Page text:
Overview Table: Individual and Family Based Interventions

Evidence Summaries for Individual and Family Interventions focus on specific weight loss components (for example, counseling or diet or physical activity recommendations). However, interventions generally include more than one component.

The following table is a summary of the range of studies we analyzed. As you see, most studies examined multi-component interventions. To see our summary of the effectiveness of each component, select the item from the left navigation bar.

Summary Table for Individual and Family Interventions

Intervention may include one or a combination of components: Dietary (D), Physical Activity (PA), Sedentary Activity (SA) or Behavioral (B) components, Family Counseling (F) or Parent Training or Modeling (PT).



Overview Table: Individual and Family Based Interventions

First Author

Year

Study Name Location

Study Population

Duration

Intervention

Components

Description

Outcome Variable/

Measure of Adiposity

Findings Related to Measure of Adiposity

Rating

Randomized Controlled Trials

1) Golan 1998

60 overweight children, 6-11 years of age

12 months

D

B

F

PT

Subjects were randomized to 2 groups: Parent only behavioral sessions, 4 weekly followed by 4 biweekly and then six every sixth week versus child only diet and physical activity instruction, 8 weekly followed by bi-weekly sessions for 10 months---both groups taught by a registered dietician.

Weight, height, %overweight

29 (97%) families in the parent only group behavioral instruction and 21 (70%) in the child diet and physical activity instruction completed the study (p<0.02). Both groups significantly reduced %overweight at 12 months (p<0.001 parent only and p<0.01 child only). Children in the parent only group had a significantly greater reduction in %overweight at 12 months (14.6%) than children in the child only group (8.1% [p<0.03]).

Ø

2) Graves 1988

Location not specified

40 overweight children, 6-12 years

8 week treatment with 6 month follow-up

D

PA

B

F

Children were ranked by %overweight and assigned randomly from stratified blocks 3 groups: behavioral, problem solving, or instruction-only. All groups attended 8 weekly 60-minute sessions including games stories and activities to teach treatment objectives. Traffic light diet and self-monitoring of food and activity in all groups. In the behavioral group, behavioral therapy was conducted for 20 minutes including diet information, exercise information, stimulus control, family support, cognitive restructuring, peer relations and maintenance strategies. In the problem-solving group, 20 minutes of problem solving activity was included in the sessions. In the instruction only group 15 minutes of exercise was included in the session.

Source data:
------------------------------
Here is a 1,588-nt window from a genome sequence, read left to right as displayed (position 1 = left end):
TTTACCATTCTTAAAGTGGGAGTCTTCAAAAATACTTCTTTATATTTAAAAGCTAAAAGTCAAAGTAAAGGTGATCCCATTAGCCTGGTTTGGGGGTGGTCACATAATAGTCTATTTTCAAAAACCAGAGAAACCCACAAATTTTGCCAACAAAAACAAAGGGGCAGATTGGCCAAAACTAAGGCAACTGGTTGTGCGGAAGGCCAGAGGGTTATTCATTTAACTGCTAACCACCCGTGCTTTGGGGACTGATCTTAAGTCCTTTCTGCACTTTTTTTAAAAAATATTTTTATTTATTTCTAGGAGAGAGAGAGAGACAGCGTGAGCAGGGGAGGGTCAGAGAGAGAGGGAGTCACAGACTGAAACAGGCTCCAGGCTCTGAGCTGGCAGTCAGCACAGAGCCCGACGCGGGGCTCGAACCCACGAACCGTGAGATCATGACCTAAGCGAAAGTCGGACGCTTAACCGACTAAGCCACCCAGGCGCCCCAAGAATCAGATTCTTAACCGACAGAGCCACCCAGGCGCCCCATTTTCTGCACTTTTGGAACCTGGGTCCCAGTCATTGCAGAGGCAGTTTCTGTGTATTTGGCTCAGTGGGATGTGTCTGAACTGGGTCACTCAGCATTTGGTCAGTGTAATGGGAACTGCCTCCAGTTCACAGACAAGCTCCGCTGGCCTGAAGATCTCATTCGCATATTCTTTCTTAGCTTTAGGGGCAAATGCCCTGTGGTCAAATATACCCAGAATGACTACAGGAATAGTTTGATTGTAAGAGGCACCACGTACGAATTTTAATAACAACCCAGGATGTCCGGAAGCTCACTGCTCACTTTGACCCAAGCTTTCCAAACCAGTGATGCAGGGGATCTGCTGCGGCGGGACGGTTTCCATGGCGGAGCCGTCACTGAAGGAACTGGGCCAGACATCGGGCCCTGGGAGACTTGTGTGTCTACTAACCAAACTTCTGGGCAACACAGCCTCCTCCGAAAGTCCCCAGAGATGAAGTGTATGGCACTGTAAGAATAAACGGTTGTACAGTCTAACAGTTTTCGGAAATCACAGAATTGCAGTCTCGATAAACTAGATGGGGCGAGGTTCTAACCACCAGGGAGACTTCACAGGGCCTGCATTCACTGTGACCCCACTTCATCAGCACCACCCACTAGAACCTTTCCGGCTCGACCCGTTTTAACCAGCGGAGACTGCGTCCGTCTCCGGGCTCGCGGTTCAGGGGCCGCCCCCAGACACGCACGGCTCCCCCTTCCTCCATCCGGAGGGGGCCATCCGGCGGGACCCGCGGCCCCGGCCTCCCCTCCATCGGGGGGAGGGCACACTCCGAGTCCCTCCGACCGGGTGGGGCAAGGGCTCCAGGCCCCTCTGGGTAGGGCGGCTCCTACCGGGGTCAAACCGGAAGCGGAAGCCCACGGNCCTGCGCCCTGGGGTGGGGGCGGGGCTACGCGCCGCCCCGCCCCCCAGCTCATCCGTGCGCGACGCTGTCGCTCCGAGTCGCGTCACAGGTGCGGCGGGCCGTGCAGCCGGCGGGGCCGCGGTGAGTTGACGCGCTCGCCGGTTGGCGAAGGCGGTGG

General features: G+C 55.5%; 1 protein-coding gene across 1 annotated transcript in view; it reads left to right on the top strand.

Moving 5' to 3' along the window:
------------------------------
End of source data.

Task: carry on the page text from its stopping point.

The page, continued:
Weight, height, %overweight, and BMI

Children in problem solving and behavioral groups decreased weight, %overweight and BMI significantly (p<0.05) at 8 weeks. Differences were significantly different between groups: problem solving > behavioral and instruction (p<0.05). Significant differences were maintained at 3 and 6-month follow-up. Only children in the problem-solving group maintained significant differences in %overweight and BMI at 6 months.

+

3) DISC Study 1995

6 clinical settings: Baltimore, MD, Chicago, IL, Iowa City, Iowa, Newark, NJ, New Orleans, LA, Portland, OR

663 prepubertal overweight children, 8-10 years; mean 9.7 years boys, 9.0 years girls

623 completed the study (95.8%)

3 years

D

B

F

Diet (Low fat: 28% energy from total fat; <8% saturated, <9%polyunsaturated fat; <75 mg/1000 kcal per day cholesterol (<150 mg/d); RDA for energy, protein & micronutrients [similar to NCEP Step II Diet recommended for children with family history of CHD])and Family-based, personalized counseling based on Social Learning Theory and

Social Action Theory versus standard care model

Body Mass Index, skin folds, (triceps, sub scapular, suprailiac), waist and hip circumference

No differences between groups in BMI, skin folds or waist and hip circumference. Primary aim of the study was to reduce LDL-C, not adiposity.

+

4) Obarzanek 2001

6 clinical settings: Baltimore, MD, Chicago, IL, Iowa City, Iowa, Newark, NJ, New Orleans, LA, Portland, OR

663 prepubertal overweight children, 8-10 years; mean 9.7 years boys, 9.0 years girls

623 completed the study (95.8%). Follow-up at 7 years in 580 subjects (87%)

3 years with 7 year follow-up

D

B

F

Diet (Low fat: 28% energy from total fat; <8% saturated, <9%polyunsaturated fat; <75 mg/1000 kcal per day cholesterol (<150 mg/d); RDA for energy, protein & micronutrients [similar to NCEP Step II Diet recommended for children with family history of CHD])and Family-based, personalized counseling based on Social Learning Theory and

Social Action Theory versus standard care model

Body Mass Index, skin folds, (triceps, sub scapular, suprailiac), waist and hip circumference

Height and weight were not significantly different between groups

+

5) Epstein, Valoski 1995, Obesity Research

Pittsburgh, PA

Final sample: 113 families with 8-12 year old overweight children; original sample, withdrawals/dropouts were not specified

children: 81 female, 32 male

parents: 85 female, 28 male

6 months with 10 year follow-up

D

PA

B

F

PT